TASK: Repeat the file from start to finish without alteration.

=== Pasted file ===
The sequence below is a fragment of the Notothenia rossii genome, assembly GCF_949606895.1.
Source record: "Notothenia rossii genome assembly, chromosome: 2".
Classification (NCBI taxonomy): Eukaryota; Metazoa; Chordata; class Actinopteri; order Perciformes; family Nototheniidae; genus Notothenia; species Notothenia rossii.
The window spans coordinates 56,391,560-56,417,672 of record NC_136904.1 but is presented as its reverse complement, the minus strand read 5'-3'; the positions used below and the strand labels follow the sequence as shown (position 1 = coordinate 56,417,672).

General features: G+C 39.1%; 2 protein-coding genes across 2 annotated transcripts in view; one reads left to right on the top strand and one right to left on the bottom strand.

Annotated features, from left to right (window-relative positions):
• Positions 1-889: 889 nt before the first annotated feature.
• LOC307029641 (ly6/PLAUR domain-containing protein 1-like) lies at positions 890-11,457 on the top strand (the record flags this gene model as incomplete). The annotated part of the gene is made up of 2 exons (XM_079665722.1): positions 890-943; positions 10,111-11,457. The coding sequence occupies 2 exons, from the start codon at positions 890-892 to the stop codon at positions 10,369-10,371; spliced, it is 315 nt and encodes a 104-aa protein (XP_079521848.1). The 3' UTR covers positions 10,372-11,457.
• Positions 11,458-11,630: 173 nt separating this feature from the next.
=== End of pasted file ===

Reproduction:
The sequence below is a fragment of the Notothenia rossii genome, assembly GCF_949606895.1.
Source record: "Notothenia rossii genome assembly, chromosome: 2".
Classification (NCBI taxonomy): Eukaryota; Metazoa; Chordata; class Actinopteri; order Perciformes; family Nototheniidae; genus Notothenia; species Notothenia rossii.
The window spans coordinates 56,391,560-56,417,672 of record NC_136904.1 but is presented as its reverse complement, the minus strand read 5'-3'; the positions used below and the strand labels follow the sequence as shown (position 1 = coordinate 56,417,672).

General features: G+C 39.1%; 2 protein-coding genes across 2 annotated transcripts in view; one reads left to right on the top strand and one right to left on the bottom strand.

Annotated features, from left to right (window-relative positions):
• Positions 1-889: 889 nt before the first annotated feature.
• LOC307029641 (ly6/PLAUR domain-containing protein 1-like) lies at positions 890-11,457 on the top strand (the record flags this gene model as incomplete). The annotated part of the gene is made up of 2 exons (XM_079665722.1): positions 890-943; positions 10,111-11,457. The coding sequence occupies 2 exons, from the start codon at positions 890-892 to the stop codon at positions 10,369-10,371; spliced, it is 315 nt and encodes a 104-aa protein (XP_079521848.1). The 3' UTR covers positions 10,372-11,457.
• Positions 11,458-11,630: 173 nt separating this feature from the next.